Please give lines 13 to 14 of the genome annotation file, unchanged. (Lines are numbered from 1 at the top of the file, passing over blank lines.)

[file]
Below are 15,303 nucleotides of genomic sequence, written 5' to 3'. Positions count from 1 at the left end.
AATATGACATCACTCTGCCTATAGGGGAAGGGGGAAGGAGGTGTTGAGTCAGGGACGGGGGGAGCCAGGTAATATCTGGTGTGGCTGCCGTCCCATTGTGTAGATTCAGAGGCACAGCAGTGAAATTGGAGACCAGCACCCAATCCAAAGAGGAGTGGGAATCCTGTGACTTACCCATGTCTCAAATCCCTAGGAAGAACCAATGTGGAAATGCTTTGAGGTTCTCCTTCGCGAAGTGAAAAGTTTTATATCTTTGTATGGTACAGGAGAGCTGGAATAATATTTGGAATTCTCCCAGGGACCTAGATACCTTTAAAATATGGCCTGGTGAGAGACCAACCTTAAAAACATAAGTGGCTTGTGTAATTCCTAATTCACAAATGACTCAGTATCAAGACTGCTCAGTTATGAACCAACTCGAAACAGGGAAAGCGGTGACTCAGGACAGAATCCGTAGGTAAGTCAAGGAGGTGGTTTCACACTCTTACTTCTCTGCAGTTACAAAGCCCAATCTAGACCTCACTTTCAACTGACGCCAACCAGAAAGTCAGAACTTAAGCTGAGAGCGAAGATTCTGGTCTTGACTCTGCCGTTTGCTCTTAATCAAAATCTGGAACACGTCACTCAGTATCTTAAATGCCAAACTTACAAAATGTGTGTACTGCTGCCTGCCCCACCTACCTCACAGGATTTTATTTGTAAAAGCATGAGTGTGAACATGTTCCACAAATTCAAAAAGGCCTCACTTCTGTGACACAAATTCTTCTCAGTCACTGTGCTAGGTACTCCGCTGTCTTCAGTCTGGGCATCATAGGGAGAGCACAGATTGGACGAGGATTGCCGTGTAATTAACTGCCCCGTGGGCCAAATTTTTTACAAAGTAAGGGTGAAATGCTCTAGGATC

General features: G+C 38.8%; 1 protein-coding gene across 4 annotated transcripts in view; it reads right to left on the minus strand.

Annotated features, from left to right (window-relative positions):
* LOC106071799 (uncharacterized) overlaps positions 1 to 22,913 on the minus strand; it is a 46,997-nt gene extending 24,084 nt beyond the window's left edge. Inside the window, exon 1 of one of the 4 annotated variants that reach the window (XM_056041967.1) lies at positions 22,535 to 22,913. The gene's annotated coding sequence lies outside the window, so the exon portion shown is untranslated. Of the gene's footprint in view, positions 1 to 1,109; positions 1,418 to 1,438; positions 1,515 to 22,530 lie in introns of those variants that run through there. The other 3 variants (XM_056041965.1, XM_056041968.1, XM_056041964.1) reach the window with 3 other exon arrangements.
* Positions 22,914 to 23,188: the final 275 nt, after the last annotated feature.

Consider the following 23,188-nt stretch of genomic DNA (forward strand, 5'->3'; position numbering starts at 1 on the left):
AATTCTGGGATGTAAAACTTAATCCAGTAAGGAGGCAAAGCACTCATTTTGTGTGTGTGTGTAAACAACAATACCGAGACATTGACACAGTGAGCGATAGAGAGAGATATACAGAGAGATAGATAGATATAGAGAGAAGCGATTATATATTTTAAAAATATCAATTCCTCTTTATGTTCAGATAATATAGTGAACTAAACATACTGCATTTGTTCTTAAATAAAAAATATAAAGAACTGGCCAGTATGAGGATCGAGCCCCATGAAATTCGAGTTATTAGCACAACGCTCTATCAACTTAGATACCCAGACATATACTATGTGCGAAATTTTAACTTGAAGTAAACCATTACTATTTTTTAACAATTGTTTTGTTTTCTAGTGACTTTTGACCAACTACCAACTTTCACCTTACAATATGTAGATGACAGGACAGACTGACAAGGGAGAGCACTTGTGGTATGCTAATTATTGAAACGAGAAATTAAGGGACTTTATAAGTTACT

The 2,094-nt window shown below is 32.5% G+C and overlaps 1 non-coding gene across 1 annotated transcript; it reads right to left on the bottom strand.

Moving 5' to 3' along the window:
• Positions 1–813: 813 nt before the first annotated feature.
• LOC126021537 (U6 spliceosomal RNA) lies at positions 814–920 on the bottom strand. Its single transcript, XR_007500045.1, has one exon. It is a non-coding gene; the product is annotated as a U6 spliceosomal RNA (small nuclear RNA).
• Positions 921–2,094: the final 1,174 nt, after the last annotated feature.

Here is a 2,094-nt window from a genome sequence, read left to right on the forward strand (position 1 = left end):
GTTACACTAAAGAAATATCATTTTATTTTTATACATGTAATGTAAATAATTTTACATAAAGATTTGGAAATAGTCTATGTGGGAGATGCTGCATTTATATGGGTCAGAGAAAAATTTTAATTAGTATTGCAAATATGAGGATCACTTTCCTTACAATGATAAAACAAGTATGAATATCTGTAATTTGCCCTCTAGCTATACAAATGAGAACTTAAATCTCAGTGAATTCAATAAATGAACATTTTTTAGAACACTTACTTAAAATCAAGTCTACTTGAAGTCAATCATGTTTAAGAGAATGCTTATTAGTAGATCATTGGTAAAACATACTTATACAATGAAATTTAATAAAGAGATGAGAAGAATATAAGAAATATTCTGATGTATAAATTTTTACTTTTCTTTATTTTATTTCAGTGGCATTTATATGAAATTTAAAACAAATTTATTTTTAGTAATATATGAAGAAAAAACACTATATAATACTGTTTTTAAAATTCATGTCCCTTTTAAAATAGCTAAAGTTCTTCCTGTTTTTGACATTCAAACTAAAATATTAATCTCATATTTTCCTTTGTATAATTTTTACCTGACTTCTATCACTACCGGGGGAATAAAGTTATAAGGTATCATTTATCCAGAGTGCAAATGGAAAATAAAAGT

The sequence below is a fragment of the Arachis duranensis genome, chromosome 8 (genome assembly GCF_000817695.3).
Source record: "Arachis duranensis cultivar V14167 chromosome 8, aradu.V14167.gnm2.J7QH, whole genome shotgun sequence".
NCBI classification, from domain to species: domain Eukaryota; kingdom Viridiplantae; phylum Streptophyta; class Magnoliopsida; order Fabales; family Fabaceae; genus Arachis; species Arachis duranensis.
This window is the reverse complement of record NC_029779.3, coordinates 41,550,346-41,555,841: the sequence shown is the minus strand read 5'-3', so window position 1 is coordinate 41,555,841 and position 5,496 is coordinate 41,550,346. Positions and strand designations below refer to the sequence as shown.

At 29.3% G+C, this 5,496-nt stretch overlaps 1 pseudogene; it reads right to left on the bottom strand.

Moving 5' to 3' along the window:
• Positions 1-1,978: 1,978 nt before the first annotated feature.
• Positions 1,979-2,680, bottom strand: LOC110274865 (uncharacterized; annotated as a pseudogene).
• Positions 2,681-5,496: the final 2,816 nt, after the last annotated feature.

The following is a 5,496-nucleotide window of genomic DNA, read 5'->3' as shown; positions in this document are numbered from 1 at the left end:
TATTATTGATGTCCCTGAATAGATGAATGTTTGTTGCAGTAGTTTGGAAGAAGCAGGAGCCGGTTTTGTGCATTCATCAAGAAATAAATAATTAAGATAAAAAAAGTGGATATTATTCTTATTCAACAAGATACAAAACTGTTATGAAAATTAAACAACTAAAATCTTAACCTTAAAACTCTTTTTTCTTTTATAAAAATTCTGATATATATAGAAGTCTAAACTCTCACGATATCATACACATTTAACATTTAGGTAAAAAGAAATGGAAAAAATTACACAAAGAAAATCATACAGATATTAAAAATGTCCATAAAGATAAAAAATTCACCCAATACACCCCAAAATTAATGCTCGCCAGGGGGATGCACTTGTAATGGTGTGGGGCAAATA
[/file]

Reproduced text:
• Positions 921–2,094: the final 1,174 nt, after the last annotated feature.

Here is a 2,094-nt window from a genome sequence, read left to right on the forward strand (position 1 = left end):